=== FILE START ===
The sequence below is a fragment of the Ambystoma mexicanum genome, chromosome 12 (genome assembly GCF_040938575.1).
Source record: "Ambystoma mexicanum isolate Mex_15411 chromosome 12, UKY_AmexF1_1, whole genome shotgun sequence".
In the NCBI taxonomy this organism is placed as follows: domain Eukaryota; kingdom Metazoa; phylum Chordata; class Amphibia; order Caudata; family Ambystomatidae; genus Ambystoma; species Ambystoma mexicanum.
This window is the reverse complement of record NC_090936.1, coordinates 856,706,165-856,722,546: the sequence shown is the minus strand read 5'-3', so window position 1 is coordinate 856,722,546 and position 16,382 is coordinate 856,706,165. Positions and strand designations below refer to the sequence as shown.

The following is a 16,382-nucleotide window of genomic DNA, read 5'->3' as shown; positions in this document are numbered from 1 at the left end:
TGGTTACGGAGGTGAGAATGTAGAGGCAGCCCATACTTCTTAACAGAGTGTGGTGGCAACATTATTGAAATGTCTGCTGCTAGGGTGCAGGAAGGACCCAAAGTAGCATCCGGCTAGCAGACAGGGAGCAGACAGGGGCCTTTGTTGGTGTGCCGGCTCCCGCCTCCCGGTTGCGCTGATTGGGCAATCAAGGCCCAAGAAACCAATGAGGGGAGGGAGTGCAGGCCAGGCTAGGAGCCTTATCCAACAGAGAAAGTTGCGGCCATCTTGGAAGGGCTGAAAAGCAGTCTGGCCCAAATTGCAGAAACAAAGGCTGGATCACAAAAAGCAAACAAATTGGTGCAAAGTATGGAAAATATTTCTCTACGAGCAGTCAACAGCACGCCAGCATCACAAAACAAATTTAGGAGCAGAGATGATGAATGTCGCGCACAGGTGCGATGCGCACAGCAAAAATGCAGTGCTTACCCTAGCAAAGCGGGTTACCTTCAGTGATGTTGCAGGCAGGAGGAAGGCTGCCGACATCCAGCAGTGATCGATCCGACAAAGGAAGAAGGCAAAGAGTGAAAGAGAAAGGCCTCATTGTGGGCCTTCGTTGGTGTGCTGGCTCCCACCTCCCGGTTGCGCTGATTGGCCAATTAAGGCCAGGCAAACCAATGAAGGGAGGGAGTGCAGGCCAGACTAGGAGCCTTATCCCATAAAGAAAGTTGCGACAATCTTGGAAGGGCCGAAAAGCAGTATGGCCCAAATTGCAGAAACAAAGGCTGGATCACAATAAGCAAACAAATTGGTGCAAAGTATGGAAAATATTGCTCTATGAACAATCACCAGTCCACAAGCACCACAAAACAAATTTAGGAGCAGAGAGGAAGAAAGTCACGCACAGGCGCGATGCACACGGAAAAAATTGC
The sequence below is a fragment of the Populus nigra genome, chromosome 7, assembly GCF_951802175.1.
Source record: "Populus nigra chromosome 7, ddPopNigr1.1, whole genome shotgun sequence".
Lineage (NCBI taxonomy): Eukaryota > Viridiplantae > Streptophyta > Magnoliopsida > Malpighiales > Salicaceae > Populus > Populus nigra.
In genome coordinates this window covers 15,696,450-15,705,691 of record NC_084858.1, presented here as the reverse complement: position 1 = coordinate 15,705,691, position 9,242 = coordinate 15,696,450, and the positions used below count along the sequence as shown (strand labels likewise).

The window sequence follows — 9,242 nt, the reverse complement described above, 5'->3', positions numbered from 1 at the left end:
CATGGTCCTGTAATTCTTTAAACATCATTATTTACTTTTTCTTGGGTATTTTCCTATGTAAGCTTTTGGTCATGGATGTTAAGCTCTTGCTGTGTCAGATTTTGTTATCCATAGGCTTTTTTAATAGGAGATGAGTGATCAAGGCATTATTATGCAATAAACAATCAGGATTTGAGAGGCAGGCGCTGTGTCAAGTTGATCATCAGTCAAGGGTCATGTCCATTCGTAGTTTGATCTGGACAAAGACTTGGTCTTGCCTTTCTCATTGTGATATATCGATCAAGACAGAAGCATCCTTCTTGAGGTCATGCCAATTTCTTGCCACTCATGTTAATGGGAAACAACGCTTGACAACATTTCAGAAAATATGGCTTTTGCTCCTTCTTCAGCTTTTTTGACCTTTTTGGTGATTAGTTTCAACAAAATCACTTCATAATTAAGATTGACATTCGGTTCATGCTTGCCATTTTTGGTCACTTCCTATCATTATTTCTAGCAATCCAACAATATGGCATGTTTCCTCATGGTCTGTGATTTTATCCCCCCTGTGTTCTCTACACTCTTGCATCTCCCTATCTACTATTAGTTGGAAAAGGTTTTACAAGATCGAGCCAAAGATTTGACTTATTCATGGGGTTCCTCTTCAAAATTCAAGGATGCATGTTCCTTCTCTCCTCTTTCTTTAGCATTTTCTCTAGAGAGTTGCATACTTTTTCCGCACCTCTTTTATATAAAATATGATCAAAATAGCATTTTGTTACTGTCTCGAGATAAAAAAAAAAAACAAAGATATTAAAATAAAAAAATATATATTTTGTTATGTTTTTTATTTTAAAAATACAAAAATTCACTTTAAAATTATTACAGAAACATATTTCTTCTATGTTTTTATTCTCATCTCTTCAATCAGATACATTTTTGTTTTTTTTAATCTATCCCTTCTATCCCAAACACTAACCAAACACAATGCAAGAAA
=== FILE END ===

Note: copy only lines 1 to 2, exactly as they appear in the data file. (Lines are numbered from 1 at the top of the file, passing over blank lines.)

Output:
The sequence below is a fragment of the Ambystoma mexicanum genome, chromosome 12 (genome assembly GCF_040938575.1).
Source record: "Ambystoma mexicanum isolate Mex_15411 chromosome 12, UKY_AmexF1_1, whole genome shotgun sequence".